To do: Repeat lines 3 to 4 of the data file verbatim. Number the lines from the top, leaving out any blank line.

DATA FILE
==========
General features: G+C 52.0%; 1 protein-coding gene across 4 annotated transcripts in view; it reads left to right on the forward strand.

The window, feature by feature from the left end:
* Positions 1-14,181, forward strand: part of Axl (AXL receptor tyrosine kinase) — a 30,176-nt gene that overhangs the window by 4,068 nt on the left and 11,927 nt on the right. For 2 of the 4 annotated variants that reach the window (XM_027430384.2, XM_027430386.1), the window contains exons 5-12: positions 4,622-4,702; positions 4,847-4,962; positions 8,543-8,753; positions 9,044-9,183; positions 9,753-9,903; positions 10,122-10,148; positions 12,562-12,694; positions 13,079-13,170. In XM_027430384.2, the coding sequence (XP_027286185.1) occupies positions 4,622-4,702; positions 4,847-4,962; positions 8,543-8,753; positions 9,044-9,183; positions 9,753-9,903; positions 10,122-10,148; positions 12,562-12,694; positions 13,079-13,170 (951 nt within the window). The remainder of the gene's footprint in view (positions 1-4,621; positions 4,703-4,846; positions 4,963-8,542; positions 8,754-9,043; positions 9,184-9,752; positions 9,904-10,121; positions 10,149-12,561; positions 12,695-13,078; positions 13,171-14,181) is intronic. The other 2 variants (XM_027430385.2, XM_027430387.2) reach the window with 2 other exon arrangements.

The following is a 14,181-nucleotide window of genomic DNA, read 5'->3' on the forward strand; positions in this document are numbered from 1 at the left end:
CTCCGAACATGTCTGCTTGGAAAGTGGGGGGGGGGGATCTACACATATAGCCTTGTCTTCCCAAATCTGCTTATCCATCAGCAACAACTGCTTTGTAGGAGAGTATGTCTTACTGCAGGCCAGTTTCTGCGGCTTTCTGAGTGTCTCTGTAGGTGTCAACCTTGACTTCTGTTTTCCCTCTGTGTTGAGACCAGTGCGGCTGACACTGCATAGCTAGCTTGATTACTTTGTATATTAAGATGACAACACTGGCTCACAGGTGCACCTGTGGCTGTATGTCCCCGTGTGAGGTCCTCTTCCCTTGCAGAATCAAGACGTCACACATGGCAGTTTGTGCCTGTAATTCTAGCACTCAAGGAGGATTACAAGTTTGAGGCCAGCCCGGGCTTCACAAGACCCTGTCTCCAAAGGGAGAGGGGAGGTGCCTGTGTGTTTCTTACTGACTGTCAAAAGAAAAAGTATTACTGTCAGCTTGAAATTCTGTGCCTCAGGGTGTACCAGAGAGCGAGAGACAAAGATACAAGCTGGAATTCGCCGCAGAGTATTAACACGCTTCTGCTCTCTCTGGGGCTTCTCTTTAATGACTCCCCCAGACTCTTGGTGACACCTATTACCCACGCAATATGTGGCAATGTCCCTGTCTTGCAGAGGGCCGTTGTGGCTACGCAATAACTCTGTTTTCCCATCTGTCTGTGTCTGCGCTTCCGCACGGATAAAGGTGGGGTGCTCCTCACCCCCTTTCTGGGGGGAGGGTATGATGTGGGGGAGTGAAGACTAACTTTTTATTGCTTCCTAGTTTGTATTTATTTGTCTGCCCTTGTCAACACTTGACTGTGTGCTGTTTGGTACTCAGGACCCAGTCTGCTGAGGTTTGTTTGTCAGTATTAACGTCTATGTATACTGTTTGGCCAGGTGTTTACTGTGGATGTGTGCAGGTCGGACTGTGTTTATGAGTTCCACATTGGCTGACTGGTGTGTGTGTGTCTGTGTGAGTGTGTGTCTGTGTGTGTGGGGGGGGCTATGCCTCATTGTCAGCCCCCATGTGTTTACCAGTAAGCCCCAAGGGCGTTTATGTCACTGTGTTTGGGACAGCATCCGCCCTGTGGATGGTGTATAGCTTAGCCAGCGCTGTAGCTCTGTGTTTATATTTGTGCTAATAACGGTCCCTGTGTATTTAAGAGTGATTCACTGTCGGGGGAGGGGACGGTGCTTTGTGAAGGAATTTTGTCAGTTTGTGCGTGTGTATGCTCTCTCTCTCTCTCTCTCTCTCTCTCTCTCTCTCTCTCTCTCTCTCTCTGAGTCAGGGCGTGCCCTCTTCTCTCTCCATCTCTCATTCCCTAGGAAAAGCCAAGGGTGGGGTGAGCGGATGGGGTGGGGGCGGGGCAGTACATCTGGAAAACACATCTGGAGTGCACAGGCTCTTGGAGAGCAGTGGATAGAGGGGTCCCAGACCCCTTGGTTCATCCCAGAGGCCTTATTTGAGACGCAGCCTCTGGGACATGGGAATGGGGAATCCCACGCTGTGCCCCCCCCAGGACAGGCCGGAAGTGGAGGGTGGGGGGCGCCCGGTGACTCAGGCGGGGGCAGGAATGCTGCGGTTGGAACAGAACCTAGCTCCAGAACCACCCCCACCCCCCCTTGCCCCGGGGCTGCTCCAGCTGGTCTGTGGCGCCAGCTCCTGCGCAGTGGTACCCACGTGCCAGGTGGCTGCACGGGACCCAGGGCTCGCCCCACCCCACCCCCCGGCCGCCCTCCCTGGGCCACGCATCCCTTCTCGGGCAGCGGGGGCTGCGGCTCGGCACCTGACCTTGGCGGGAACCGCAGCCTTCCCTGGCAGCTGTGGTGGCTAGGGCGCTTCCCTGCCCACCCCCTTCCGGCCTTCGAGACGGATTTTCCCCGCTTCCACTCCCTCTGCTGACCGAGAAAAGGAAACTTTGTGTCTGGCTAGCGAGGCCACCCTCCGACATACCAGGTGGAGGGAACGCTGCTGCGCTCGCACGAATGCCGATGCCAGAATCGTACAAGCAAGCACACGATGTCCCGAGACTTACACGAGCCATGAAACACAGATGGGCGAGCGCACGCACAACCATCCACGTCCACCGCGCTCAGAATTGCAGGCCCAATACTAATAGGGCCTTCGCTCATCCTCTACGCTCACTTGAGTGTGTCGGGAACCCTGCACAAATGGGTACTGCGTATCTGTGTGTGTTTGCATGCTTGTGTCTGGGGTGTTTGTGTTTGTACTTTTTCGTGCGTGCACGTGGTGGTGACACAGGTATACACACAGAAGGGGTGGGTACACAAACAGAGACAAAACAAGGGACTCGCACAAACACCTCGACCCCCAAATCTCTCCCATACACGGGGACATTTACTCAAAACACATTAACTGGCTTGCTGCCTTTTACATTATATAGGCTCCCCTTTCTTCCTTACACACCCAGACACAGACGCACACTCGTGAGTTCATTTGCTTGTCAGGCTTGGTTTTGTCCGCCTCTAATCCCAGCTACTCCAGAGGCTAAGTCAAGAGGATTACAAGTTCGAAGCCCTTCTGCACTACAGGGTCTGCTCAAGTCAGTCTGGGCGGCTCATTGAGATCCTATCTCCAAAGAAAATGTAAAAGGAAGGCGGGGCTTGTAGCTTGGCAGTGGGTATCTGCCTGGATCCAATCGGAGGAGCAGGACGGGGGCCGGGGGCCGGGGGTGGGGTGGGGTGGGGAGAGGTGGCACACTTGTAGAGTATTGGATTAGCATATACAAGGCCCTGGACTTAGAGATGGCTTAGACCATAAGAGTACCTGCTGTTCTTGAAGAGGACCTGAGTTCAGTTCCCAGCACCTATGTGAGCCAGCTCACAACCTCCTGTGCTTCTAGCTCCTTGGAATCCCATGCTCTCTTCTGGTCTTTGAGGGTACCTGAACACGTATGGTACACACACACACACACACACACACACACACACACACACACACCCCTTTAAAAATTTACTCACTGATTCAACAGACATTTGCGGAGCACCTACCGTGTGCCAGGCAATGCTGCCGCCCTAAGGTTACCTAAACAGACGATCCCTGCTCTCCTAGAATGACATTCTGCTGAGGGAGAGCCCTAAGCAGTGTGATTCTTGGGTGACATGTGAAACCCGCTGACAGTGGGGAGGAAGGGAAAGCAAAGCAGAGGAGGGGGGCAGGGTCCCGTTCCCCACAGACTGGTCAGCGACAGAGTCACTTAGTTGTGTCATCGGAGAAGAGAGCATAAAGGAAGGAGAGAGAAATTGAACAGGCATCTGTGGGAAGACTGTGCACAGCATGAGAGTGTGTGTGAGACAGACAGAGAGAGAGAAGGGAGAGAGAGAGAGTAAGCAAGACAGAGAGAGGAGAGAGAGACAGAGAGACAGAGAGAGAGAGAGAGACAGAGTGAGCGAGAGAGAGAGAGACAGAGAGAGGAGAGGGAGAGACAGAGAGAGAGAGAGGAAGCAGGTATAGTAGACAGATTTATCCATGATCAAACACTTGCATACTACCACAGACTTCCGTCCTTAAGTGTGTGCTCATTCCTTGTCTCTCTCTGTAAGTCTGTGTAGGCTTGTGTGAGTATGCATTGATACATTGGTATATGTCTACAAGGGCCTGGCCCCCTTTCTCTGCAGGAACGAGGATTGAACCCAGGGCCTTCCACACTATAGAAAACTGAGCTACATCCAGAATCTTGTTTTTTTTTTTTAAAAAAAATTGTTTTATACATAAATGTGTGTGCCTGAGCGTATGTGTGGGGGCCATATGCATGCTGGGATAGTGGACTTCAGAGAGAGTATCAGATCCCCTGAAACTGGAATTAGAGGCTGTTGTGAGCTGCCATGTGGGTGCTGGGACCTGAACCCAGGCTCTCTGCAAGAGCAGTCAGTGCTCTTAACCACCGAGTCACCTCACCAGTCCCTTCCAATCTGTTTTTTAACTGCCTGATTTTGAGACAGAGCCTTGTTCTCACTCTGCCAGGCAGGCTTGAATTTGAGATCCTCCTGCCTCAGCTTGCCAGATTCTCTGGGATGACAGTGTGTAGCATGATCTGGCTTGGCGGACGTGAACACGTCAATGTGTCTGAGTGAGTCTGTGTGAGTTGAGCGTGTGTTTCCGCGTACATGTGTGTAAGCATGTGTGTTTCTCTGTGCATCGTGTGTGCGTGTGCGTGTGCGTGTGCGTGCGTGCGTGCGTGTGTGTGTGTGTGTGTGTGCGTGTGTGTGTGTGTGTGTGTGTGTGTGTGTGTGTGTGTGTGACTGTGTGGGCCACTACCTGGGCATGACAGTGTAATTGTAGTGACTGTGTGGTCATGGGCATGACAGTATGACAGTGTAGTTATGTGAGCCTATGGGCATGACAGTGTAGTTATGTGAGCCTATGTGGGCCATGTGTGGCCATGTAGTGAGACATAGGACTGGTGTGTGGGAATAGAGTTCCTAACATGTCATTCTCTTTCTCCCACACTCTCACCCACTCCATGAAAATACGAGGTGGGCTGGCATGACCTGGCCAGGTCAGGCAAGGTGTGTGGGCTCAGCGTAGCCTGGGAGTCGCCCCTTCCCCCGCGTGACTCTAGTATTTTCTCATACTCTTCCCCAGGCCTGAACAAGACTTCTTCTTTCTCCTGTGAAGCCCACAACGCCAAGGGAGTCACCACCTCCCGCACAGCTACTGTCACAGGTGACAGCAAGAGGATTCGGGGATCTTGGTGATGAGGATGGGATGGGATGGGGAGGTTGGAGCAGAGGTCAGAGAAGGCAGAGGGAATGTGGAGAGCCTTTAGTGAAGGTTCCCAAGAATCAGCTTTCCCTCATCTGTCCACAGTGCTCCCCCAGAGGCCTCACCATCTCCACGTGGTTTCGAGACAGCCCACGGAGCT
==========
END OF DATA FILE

* Positions 1-14,181, forward strand: part of Axl (AXL receptor tyrosine kinase) — a 30,176-nt gene that overhangs the window by 4,068 nt on the left and 11,927 nt on the right. For 2 of the 4 annotated variants that reach the window (XM_027430384.2, XM_027430386.1), the window contains exons 5-12: positions 4,622-4,702; positions 4,847-4,962; positions 8,543-8,753; positions 9,044-9,183; positions 9,753-9,903; positions 10,122-10,148; positions 12,562-12,694; positions 13,079-13,170. In XM_027430384.2, the coding sequence (XP_027286185.1) occupies positions 4,622-4,702; positions 4,847-4,962; positions 8,543-8,753; positions 9,044-9,183; positions 9,753-9,903; positions 10,122-10,148; positions 12,562-12,694; positions 13,079-13,170 (951 nt within the window). The remainder of the gene's footprint in view (positions 1-4,621; positions 4,703-4,846; positions 4,963-8,542; positions 8,754-9,043; positions 9,184-9,752; positions 9,904-10,121; positions 10,149-12,561; positions 12,695-13,078; positions 13,171-14,181) is intronic. The other 2 variants (XM_027430385.2, XM_027430387.2) reach the window with 2 other exon arrangements.

The following is a 14,181-nucleotide window of genomic DNA, read 5'->3' on the forward strand; positions in this document are numbered from 1 at the left end: